One of two joint purchasers of real estate under a verbal contract cannot take a conveyance to himself, and thereby defeat his co-purchaser's right, upon a plea that the contract between them and their vendor was not in writing, and therefore within the statute of frauds. Brown v. Brown,

S. C. App. Va., July 26. 1883; 7 Va. L. J. 687. 36. WILL SELL, CONVEY AND DISPOSE of.” A power to sell, convey and dispose of the property of the testator will not authorize a mortgage of the same to secure the repayment of a loan. Wilson v. Ins. Co., Md. Ct. App., Oct. Term, 1882. Rep. Advance Sheets.


Cases reported in full are cited by the names of the parties. Reference to digested cases
is indicated by the abbreviation dig.; to the Cnrrent Topics, C. T.; to the Correspondence,
by Corresp.; to Queries and Answers, by Q. & A.; and to Notes by n. or note.


See Municipal Bonds; Negotiable Paper.

To make valid, what necessary. Johnson v. Hunt, in
full, Ky. Ct. App., 468.


Fraud or mistake in, will open the account, dig. S. C.
Neb., 397.

How settled accounts may be opened and in what
court, Q. & A., 438.


A declaration charging defendants with fraudulently
and falsely selling goods of his own fabrication as
the manufacture of the plaintiff, by which the plaint-
iff was deprived of sales in the market, sets forth an
actionable injury, dig. S. C. N. J., 98.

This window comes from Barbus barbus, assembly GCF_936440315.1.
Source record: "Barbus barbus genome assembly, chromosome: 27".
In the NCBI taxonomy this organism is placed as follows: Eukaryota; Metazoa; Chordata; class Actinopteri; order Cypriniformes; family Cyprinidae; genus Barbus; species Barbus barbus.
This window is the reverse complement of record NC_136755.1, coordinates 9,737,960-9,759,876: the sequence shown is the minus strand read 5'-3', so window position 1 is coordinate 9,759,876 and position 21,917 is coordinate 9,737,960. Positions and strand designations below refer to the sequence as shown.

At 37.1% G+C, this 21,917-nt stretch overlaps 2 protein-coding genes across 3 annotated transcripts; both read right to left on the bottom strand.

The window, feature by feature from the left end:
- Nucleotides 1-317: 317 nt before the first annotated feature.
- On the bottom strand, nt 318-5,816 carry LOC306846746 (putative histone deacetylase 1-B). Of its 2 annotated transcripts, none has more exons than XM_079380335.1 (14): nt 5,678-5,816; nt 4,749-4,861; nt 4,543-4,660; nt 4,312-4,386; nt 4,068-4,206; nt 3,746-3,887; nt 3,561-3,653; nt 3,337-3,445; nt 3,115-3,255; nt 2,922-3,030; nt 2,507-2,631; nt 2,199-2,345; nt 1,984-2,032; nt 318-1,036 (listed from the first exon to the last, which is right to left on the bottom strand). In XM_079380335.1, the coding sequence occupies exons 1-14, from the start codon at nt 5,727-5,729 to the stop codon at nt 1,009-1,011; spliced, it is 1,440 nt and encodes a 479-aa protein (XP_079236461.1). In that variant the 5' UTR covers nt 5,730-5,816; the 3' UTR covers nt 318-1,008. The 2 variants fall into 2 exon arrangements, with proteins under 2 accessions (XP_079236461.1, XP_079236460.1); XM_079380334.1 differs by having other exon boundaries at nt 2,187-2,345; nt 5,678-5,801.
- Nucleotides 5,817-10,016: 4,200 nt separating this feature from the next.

For death by wrongful act, lies only in state where
death occurred, dig. S. C. Iowa, 398.

"Survival and assignment of actions." Addison G.
McKean, 141.

Upon statutory right of action accruing in another
State. C. T., 81.


Surface Water on Agricultural Lands." W. W.
Thornton, I, 42; II, 62.


Duty of executor to erect tombstone, dig. S. C. Iowa,

Voluntary payment to foreign administrator, dig. U.
S. S. C., 57.

Of lunatic's estate, dig. S. C. Pa., 217.

"Garnishment, funds in the hands of an administra-
tor." M. W. Hopkins, 161.


Excessive decree for salvage services, dig. U. S. S. C


Contract of affreightment dissolved by vessel's be-
coming unseaworthy, dig. U. S. S. C., 19.
Jurisdictional amount on appeal, dig. U. S. S. C., 137.


Authority of insurance agent to receive notice of can-
cellation. Grace v. American Cent. Ins. Co., in full,
U. S. S. C., 495.

Declarations of agent as evidence, dig. N. J. Ch. Ct.,

Effect of ratification by principal of acts of agent,
dig. S. C. Neb., 438.

Insurance Agents, not liable for failure to perform
agreements to insure, dig. S. C. Pa., 379.

Naming bank as place of payment in note makes
bank the agent of whom, dig. N. Y. Ct. App., 438.
Unauthorized addition of seal to signature, dig. S. C.
Minn., 117.